Identifying Maximal Repeats solved by 131

Aug. 23, 2012, midnight by btjaden

Topics: Graph Algorithms, String Algorithms

Spies in the War Against Phages

Figure 1. A genomic region containing a CRISPR. Red substrings correspond to CRISPR repeats, and blue substrings correspond to unique spacers. Repeats are highly palindromic and fold into a hairpin loop when transcribed.

In “Locating Restriction Sites”, we saw how one weapon used by bacteria in their age-old fight with phages is the use of restriction enzymes. Another defense mechanism found in the genomes of most bacteria and archaea centers on intervals of DNA called CRISPRs (Clustered Regularly Interspaced Short Palindromic Repeats), which allow the cell to distinguish its own DNA from that of phages or plasmids.

Specifically, a CRISPR is an interval of DNA consisting of identical repeats (approximately 23 to 47 bp long), alternating with unique intervals (approximately 21 to 72 bp long) called spacers; see Figure 1. Spacers correspond to fragments of foreign DNA that were integrated into the genome between repeats and serve as a memory bank for genetic material captured from invading phages. As a result, spacers can be used to recognize and silence invasive elements.

Specifically, CRISPRs are transcribed into RNA molecules, each consisting of a spacer flanked by partial repeats. The small CRISPR RNAs, together with associated proteins translated from this RNA, target foreign DNA that matches the CRISPR spacer. In eukaryotes, a similar process is achieved by a process called RNA interference (RNAi).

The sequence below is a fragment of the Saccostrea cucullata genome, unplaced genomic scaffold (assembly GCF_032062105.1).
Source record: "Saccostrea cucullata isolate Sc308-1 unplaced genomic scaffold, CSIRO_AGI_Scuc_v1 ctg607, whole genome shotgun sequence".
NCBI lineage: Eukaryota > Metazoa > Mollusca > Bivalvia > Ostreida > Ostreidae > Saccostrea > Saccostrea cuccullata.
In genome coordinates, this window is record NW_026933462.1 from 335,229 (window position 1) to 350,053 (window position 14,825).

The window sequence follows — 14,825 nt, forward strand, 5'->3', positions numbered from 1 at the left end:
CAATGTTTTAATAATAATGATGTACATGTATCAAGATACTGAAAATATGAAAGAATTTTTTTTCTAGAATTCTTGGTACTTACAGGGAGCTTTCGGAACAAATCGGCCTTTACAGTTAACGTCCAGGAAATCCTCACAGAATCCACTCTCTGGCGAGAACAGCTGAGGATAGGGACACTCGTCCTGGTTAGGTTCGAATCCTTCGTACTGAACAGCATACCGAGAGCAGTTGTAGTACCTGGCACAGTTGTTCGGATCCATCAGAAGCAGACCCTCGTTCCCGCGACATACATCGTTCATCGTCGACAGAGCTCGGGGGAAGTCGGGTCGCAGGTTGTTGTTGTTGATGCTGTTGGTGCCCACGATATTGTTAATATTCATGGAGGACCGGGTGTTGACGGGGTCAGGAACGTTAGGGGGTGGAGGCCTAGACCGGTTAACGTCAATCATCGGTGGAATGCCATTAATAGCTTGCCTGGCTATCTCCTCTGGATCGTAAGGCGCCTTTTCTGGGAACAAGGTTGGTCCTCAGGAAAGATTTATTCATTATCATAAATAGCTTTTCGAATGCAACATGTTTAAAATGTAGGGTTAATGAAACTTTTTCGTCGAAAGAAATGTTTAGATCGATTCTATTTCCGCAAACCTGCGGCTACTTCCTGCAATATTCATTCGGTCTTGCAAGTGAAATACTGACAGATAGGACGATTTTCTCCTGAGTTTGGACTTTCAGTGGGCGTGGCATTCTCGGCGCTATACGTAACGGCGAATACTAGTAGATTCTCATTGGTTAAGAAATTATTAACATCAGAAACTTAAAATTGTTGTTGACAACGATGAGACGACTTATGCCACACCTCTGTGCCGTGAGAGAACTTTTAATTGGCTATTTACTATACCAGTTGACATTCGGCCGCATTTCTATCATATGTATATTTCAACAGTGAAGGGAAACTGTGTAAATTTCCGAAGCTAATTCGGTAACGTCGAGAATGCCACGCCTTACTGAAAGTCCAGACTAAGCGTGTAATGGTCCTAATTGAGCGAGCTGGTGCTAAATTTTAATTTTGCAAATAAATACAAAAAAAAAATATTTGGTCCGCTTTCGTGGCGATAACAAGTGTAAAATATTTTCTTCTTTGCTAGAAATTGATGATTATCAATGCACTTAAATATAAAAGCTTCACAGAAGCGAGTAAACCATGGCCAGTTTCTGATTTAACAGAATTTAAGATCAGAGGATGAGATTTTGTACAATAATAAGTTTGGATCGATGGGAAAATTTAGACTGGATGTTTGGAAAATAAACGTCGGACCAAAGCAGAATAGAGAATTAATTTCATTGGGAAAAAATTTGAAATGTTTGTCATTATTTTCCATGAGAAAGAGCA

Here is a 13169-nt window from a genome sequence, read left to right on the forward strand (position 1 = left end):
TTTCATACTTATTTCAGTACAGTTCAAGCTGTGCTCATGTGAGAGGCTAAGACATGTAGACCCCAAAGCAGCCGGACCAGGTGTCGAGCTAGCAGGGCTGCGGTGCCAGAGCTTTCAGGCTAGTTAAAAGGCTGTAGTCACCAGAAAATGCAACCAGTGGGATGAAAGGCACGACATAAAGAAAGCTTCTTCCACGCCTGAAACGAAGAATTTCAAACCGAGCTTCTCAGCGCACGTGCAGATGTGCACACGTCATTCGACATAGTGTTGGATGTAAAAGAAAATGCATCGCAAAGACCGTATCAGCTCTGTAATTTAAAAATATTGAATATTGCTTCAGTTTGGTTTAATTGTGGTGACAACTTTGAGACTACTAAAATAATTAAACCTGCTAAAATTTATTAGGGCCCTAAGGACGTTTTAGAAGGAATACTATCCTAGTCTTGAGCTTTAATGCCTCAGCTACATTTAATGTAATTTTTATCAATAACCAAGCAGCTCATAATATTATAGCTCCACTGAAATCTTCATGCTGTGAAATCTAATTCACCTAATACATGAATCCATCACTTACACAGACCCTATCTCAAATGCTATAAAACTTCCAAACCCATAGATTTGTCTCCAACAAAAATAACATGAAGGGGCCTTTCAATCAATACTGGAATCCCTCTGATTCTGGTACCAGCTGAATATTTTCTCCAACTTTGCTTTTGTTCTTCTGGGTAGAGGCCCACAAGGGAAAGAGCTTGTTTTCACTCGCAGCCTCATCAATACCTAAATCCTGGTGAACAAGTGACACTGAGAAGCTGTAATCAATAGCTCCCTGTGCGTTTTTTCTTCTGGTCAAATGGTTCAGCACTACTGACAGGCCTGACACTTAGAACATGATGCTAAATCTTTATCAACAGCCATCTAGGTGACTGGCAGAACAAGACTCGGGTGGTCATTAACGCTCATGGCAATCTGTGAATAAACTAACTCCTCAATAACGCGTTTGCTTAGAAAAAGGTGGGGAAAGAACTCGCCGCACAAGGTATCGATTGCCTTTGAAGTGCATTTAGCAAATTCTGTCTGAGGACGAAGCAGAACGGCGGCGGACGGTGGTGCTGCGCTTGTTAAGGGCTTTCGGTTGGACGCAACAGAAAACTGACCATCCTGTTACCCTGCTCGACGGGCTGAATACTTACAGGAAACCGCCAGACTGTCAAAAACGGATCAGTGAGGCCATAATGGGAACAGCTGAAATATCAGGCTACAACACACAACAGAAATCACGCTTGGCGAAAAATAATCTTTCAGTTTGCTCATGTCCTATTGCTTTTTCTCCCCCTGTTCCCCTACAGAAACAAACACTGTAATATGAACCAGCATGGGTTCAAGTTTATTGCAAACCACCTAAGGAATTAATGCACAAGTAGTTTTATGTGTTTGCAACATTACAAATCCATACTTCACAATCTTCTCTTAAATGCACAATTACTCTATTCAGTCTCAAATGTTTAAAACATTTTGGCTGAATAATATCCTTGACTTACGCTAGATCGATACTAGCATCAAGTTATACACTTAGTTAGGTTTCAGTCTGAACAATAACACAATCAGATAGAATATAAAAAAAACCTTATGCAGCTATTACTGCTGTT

To locate a CRISPR in a genome, we need to search for its repeats. We have already located long repeats in “Finding the Longest Multiple Repeat”, but the case here is different because of the repeats appearing in CRISPRS are relatively short. Instead, we are looking for repeated intervals that cannot be lengthened in either direction (otherwise, we would intersect with a spacer).


A maximal repeat of a string $s$ is a repeated substring $t$ of $s$ having two occurrences $t_1$ and $t_2$ such that $t_1$ and $t_2$ cannot be extended by one symbol in either direction in $s$ and still agree.

For example, "AG" is a maximal repeat in "TAGTTAGCGAGA" because even though the first two occurrences of "AG" can be extended left into "TAG", the first and third occurrences differ on both sides of the repeat; thus, we conclude that "AG" is a maximal repeat. Note that "TAG" is also a maximal repeat of "TAGTTAGCGAGA", since its only two occurrences do not still match if we extend them in either direction.

Given: A DNA string $s$ of length at most 1 kbp.

Return: A list containing all maximal repeats of $s$ having length at least 20.

Sample Dataset


Sample Output



How can we use the suffix tree of $s$ to find maximal repeats?

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